It’s been just over 5 years since this site went live and so I thought I’d have a little 6-year retrospective as to how it came about. (Note that I actually went part-time Indie about 12 months before this site was created and full-time in the summer of 2005).
I’ve been programming games since I got a computer for my 8th birthday, which was 27 years ago. However, I didn’t start programming games full-time until I was 30 because I was making business software for most of my 20s.
However, one night in November 2004 I was browsing the Internet and I discovered http://www.blitzbasic.com. Back in my Amiga days I loved using Blitz Basic 2 because it was so easy to make a game happen compared to using assembly language, also Blitz was super fast. So when I found out that there was a PC version called BlitzPlus I downloaded it and tried it out. It was awesome and there was a really great community on the Blitz site that helped me to get to grips with it. Incidentally, the user name I signed up to the Blitz forums with was Grey Alien (I used to be an X-files fan back in day).
Soon I was staying up half the night working on a Kung Fu platformer called Iron Fist (scroll down to find it). I was super passionate about the game, but after several months of staying up all night coding and then working all day making business software, I was feeling like a zombie, and I realised that something had to change…
Going Full-time Indie
I went through a period of inner turmoil knowing that my true calling was making games, but that I needed the money from the business software to support my family, mortgage, car, bills etc. Eventually I made the decision to go full time Indie (even though I had no runway) and suddenly I felt way better, like a weight had been lifted from me.
I also decided that there was no market for Iron Fist at the time (no XBLA/XBLIG/PSN/Wiiware, no Steam, no iPhone/iPad etc) and that it was going to take ages to finish on my own. Also I’d recently played Bejeweled and discovered other Casual Games. So I made the decision to stop work on Iron Fist and make Casual Games instead, and thus, unbeknownst to me, my course for the next 5 years was set!
My first commercial game
I spent the summer of 2005 making a few mini-games so that I could practice making a complete game (before that I’d never really finished anything properly) and I ended up with a basic framework that was suitable for commercial games.
Then I started work on a match-3 game which I titled Fruitola because you swapped fruits around. However, a Blitz forum member called Tim Fisher (Indiepath,) who had already published a couple of games, suggested that I make a Christmas-themed match-3 instead. So I changed all the graphics and called it Baubled, although that incarnation didn’t last long and eventually it became Xmas Bonus.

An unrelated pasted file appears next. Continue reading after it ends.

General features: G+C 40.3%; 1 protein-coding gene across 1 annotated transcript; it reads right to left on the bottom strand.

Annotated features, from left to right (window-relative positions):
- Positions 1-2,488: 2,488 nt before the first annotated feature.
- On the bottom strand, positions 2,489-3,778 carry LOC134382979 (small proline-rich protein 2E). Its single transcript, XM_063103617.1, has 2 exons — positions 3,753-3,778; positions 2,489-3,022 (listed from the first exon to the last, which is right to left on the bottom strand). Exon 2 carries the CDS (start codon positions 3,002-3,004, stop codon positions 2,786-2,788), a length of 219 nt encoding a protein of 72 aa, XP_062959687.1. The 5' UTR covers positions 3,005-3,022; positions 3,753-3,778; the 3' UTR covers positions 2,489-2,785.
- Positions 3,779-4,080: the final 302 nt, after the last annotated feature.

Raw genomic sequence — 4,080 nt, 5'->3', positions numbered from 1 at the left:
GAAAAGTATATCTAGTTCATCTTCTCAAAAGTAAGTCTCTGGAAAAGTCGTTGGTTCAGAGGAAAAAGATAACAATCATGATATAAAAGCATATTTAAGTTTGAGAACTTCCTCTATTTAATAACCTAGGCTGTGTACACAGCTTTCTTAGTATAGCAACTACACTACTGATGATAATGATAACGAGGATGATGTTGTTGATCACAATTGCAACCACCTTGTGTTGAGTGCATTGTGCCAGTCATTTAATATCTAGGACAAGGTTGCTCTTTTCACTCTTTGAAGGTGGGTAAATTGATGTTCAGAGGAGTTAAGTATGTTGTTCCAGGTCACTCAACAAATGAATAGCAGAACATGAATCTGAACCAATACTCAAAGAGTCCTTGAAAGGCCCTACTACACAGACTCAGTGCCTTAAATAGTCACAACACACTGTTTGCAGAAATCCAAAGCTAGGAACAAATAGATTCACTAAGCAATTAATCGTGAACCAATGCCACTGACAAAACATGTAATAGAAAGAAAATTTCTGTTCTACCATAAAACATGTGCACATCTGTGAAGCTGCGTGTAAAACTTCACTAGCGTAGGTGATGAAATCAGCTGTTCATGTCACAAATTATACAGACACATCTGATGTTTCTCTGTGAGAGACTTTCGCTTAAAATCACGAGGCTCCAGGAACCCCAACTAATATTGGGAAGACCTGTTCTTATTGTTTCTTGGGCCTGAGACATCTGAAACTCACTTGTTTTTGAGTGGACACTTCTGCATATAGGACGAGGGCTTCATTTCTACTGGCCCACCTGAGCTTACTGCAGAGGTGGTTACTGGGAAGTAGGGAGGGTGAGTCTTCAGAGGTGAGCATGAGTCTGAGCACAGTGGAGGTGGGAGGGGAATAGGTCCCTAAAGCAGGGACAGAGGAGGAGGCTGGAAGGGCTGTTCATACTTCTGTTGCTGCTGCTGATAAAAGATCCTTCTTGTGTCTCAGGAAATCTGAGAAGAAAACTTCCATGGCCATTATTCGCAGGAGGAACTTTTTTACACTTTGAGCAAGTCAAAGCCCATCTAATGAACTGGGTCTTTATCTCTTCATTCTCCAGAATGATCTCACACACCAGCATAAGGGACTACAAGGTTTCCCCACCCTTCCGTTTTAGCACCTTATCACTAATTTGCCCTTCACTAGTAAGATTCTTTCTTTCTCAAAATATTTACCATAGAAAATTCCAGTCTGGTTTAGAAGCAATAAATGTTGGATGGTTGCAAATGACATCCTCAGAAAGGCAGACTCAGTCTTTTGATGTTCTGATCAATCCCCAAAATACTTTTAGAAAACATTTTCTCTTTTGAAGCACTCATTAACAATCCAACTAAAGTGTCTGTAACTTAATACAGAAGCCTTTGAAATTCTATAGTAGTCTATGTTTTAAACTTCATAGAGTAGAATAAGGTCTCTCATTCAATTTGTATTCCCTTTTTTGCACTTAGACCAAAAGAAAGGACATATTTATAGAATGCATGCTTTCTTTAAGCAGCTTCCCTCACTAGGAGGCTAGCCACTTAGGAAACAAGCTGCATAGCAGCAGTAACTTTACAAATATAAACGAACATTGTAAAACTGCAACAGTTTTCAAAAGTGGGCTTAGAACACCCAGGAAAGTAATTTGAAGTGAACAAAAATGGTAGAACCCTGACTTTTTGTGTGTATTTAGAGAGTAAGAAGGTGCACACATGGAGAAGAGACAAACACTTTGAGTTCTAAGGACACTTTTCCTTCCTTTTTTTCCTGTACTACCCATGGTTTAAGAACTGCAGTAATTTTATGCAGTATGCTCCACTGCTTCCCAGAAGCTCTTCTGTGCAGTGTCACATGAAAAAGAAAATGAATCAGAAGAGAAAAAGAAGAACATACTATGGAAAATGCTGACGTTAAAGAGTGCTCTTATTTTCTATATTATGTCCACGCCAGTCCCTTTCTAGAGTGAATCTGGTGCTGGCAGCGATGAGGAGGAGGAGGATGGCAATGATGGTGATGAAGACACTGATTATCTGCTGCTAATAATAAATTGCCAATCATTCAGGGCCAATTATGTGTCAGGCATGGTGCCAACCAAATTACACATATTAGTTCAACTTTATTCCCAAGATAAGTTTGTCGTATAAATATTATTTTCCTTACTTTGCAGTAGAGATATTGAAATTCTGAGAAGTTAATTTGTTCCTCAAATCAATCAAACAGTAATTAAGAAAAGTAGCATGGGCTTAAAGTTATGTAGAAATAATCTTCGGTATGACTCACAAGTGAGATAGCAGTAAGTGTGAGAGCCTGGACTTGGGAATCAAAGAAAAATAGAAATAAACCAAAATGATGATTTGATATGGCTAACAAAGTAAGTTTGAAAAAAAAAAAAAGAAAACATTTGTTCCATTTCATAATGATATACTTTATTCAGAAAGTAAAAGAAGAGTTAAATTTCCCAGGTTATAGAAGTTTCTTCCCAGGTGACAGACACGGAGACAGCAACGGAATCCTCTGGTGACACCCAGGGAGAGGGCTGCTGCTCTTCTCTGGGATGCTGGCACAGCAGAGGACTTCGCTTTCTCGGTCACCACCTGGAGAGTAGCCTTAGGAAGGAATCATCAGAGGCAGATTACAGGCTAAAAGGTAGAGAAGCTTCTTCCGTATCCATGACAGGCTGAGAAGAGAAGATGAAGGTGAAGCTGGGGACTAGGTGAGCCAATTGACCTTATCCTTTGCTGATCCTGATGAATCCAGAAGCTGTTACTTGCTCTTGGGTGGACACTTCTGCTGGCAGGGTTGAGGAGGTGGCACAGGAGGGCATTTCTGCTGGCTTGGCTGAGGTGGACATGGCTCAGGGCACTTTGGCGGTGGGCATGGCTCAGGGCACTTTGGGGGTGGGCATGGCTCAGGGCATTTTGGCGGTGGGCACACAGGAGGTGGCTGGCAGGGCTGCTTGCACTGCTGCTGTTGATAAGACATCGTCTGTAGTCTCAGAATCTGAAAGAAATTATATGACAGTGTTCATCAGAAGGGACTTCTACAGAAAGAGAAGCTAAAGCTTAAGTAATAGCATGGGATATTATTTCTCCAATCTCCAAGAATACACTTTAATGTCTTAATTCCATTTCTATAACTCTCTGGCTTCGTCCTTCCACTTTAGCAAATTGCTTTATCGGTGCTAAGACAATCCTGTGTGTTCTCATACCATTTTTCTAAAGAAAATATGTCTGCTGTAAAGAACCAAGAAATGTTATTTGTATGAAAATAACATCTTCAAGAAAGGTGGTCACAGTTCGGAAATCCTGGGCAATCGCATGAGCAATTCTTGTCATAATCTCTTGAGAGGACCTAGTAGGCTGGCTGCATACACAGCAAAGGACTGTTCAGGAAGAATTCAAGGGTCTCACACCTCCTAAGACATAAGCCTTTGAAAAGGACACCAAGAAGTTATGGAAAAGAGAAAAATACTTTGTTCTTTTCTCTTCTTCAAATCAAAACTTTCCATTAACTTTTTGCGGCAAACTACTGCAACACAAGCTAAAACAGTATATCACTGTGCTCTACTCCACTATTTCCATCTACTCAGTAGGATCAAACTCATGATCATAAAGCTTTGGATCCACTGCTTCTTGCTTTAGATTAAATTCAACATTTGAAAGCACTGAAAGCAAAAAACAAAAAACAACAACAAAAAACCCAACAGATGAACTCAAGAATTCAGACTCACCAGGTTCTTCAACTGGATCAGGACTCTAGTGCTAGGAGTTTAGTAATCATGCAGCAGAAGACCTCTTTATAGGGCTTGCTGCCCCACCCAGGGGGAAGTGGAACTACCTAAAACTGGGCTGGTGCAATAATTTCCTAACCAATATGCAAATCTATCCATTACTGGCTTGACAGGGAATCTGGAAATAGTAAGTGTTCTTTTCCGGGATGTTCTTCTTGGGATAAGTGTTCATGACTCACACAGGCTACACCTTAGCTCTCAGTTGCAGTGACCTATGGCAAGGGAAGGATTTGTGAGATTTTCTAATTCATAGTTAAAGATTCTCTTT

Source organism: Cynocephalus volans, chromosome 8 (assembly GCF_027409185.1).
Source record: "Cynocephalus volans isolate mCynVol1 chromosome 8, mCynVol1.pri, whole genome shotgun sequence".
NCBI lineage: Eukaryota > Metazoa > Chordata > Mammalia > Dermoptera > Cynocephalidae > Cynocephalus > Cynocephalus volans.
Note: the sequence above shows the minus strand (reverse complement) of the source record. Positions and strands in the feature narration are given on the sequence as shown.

Tim published the game on a number of portals for me and that’s also when I made the first version of this site – it was pretty crappy looking and got redesigned a year later by a helpful teenager from Texas! That’s also when I got my Grey Alien Games logo made.
Better Quality Games
Xmas Bonus wasn’t a massive hit, but it did sell and so I felt encouraged enough to keep learning and carry on. Tim also published Easter Bonus in the Spring of 2006 and that’s when I was contacted by Injoy Games who wanted me to make a Wizard of Oz match-3.
I wanted to use more fancy effects for the Oz game and so I switched over to BlitzMax which was a superior cross-platform language with 3D card support. That’s when I made my first incarnation of the Grey Alien BlitzMax Game Framework of which I ended up selling over 200 copies before I sold the IP to Big Fish Games in December 2008.
The Wonderful Wizard of Oz had great looking art that appealed to the casual audience, professional music, and the special effects turned out well too. Then I reused the engine to make Holiday Bonus in a super intensive 6 week burst to get it launched before Christmas 2006. That game turned out to be my most profitable game in terms of hours worked, it still makes money every Christmas.
Big Fish Games and Canada
Someone at Big Fish Games spotted the Oz game and asked if I’d be interested in making a game for them. I agreed and they contracted me to make Fairway Solitaire in 2007 with their epic designer John Cutter. That game turned out to be a big hit (in terms of solitaire games), and so they contracted me to make more games. I was mid-way through Unwell Mel when Big Fish Games asked me if I wanted to move to Vancouver and make games in a new studio they were opening. Because I’d already discussed the idea of living part of the year abroad with my wife, we were open to the idea, and so we said yes.
We moved to Vancouver (my wife and I, my two boys, and our cat) in November 2008 and I finished off Unwell Mel, which launched in the Spring of 2009. Then I began work on another Casual Game which got cancelled, not because it was bad I hasten to add, but so that I could help out with a Facebook game project called My Tribe. I had to learn ActionScript 3 to help with the game, and that’s been fun. I also had to learn all about metrics and instrumenting a game, and that’s been very educational. I’ve worked with some very clever and knowledgeable people at Big Fish Games and I’ve learned a lot of new ways of thinking.
Indies in Vancouver
Whilst living in Vancouver I’ve taken advantage of the rich community of game developers here. In the summer of 2010 I started up the Vancouver Indie Game Developers Meetup group with Alex Vostrov, and have met tons of awesome people through it. There’s certainly a lot going on in Vancouver.
Currently I’m still working on My Tribe at Big Fish Games. But there’s one constant in the Universe – Change.
Stay posted and hopefully I’ll be doing a 10-year retrospective one day…